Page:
Does the lacking physique of the sufferer circuitously guilt the accused?

Does the missing body of the victim not directly guilt the accused? written by Shatakshi Kakkar, student at Symbiosis Law School, NOIDA



The present case is an appeal by Appellant Sanjay Rajak to the Hon’ble Supreme Court against the decision of the High Court. The applicant questions his conviction under Section 364A of the Indian Penal Code (IPC) of 1860, ie the offense of kidnapping Purposes of obtaining a ransom, punishable by either the death penalty or life imprisonment and a fine. A child around 5 or 6 years old was abducted after school by the appellate leader and his co-defendant Balram. Balram had been acquitted by the High Court, thus acquitting the applicant on charges of criminal conspiracy under Section 120-B of the IPC. However, since the applicant had not been acquitted of any other charges and was sentenced to life imprisonment, he forwarded this complaint to the Supreme Court.


The victim in the following case is a child of around 5-6 years. He is a schoolboy and was kidnapped from school by co-defendant Balram, who also made the ransom demands on his parents. In the case, there were various witnesses who made statements against the defendant and the co-defendant. The only point of contention was that no body of the child had been recovered, and the applicant’s case rests on that single fact, which is that, since the body was not recovered, it leaves room for doubt as to whether there was even a kidnapping incident or not.


The problem in the above case is that the case can be dismissed due to a lack of “corpus delecti”, ie the crime scene.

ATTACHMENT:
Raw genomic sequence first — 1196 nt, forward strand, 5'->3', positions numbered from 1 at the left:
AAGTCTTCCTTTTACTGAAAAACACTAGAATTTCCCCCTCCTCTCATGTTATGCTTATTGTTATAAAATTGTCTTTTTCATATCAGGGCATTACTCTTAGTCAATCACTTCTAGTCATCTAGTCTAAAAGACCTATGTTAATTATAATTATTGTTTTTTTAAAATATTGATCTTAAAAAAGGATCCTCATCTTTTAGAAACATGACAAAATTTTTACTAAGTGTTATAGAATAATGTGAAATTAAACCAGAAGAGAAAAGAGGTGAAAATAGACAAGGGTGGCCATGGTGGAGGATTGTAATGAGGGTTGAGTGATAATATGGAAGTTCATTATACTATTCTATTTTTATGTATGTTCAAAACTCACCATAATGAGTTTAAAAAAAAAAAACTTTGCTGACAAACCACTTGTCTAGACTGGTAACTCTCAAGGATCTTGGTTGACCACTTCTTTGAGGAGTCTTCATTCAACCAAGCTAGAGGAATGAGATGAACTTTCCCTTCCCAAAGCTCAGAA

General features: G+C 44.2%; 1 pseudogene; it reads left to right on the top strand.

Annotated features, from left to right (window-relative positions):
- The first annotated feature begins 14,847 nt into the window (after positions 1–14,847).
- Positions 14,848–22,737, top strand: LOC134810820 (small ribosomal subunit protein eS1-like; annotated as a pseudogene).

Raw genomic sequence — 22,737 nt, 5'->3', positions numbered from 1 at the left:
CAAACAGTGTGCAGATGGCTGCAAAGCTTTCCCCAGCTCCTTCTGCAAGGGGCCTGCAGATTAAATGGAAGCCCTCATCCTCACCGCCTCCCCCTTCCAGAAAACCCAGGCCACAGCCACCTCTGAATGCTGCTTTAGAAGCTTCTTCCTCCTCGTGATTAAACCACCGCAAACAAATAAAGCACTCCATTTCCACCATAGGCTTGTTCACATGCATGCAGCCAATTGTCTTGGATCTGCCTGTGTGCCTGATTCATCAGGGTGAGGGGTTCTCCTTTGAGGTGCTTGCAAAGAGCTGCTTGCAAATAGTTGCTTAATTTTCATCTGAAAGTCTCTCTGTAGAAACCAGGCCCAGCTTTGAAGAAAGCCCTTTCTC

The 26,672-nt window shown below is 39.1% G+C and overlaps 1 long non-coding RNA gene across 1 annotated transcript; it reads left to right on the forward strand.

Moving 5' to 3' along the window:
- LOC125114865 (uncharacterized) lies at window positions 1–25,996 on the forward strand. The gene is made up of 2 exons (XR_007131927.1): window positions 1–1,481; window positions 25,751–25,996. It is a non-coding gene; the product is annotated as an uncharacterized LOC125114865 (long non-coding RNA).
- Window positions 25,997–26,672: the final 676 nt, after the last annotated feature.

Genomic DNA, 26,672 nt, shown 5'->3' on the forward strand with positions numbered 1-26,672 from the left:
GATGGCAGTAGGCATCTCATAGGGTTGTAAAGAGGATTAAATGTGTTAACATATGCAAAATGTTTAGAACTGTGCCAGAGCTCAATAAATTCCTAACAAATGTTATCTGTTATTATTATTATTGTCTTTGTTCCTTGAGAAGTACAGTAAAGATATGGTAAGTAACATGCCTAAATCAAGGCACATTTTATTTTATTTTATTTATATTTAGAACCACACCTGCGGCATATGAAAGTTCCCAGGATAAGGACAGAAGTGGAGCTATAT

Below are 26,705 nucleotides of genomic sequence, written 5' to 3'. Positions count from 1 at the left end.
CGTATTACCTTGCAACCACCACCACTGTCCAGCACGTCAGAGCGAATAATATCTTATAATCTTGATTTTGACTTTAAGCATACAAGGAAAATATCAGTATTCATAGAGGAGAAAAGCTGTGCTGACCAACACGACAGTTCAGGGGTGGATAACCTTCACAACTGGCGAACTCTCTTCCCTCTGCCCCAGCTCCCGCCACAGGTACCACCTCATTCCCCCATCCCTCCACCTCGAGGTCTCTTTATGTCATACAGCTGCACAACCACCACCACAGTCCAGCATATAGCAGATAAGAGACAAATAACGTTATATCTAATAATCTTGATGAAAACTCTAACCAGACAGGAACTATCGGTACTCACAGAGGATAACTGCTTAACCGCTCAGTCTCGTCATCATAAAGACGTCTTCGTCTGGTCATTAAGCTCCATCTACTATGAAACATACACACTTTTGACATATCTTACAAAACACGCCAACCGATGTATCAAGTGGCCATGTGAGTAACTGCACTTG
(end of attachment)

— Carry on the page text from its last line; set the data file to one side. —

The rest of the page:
After analyzing all the facts, problems and circumstances of the case, the court dismissed the complaint. The Hon’ble Supreme Court enlisted the aid of various precedents such as Rama Nand and others against Himachal Pradesh state, Sevaka Perumal and another against Tamil Nadu state, Iqbal and another against Uttar Pradesh state, and Lohit Kaushal against. the state of Haryana and re-established the principles already adopted in those earlier cases that the “corpus delecti” or the body of crime is not the absolute necessity to prove the crime. If all other facts and circumstances are proven in court against the accused and only the victim’s body is missing, the case cannot be fully closed and the accused cannot be released. Taking into account these precedents, the witnesses, and all the facts and circumstances of the case, the Court upheld the applicant’s conviction under Section 364 A IPC.


The following case of Sanjay Rajak against Bihar State restored the fact that adherence to the doctrine of the old “body” doctrine, that is, it is important that the victim’s body be disposed of for the purpose of establishing the crime. This doctrine creates a great loophole through which the people who can destroy the body can roam free even after heinous crimes. Therefore, the victim’s body should not be treated as the sole and primary evidence, and even if the body is unavailable or recoverable, the defendant, despite the lack of corpus, should be tried if the other facts are sufficient to prove the crime.

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